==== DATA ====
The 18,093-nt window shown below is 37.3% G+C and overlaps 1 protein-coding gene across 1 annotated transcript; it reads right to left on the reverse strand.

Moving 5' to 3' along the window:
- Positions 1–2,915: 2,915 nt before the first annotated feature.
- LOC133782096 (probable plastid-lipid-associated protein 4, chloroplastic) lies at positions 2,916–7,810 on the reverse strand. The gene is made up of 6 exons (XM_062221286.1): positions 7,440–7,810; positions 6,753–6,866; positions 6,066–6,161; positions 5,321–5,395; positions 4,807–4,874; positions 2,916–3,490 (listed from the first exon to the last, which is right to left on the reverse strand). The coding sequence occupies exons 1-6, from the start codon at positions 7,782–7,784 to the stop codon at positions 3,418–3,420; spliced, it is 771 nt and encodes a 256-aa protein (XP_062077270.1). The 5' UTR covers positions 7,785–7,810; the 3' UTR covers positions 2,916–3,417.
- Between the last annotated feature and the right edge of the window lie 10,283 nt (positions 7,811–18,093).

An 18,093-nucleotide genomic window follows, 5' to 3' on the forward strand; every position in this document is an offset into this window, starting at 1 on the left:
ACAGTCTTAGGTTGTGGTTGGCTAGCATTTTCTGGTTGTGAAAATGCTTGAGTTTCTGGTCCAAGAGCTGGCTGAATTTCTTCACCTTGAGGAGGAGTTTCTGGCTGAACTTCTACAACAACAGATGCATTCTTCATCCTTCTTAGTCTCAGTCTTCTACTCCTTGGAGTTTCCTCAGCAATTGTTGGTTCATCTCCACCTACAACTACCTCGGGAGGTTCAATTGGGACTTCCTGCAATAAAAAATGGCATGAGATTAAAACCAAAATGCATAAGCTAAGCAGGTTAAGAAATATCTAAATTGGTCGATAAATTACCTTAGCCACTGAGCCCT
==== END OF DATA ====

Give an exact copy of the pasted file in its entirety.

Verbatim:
The 18,093-nt window shown below is 37.3% G+C and overlaps 1 protein-coding gene across 1 annotated transcript; it reads right to left on the reverse strand.

Moving 5' to 3' along the window:
- Positions 1–2,915: 2,915 nt before the first annotated feature.
- LOC133782096 (probable plastid-lipid-associated protein 4, chloroplastic) lies at positions 2,916–7,810 on the reverse strand. The gene is made up of 6 exons (XM_062221286.1): positions 7,440–7,810; positions 6,753–6,866; positions 6,066–6,161; positions 5,321–5,395; positions 4,807–4,874; positions 2,916–3,490 (listed from the first exon to the last, which is right to left on the reverse strand). The coding sequence occupies exons 1-6, from the start codon at positions 7,782–7,784 to the stop codon at positions 3,418–3,420; spliced, it is 771 nt and encodes a 256-aa protein (XP_062077270.1). The 5' UTR covers positions 7,785–7,810; the 3' UTR covers positions 2,916–3,417.
- Between the last annotated feature and the right edge of the window lie 10,283 nt (positions 7,811–18,093).

An 18,093-nucleotide genomic window follows, 5' to 3' on the forward strand; every position in this document is an offset into this window, starting at 1 on the left:
ACAGTCTTAGGTTGTGGTTGGCTAGCATTTTCTGGTTGTGAAAATGCTTGAGTTTCTGGTCCAAGAGCTGGCTGAATTTCTTCACCTTGAGGAGGAGTTTCTGGCTGAACTTCTACAACAACAGATGCATTCTTCATCCTTCTTAGTCTCAGTCTTCTACTCCTTGGAGTTTCCTCAGCAATTGTTGGTTCATCTCCACCTACAACTACCTCGGGAGGTTCAATTGGGACTTCCTGCAATAAAAAATGGCATGAGATTAAAACCAAAATGCATAAGCTAAGCAGGTTAAGAAATATCTAAATTGGTCGATAAATTACCTTAGCCACTGAGCCCT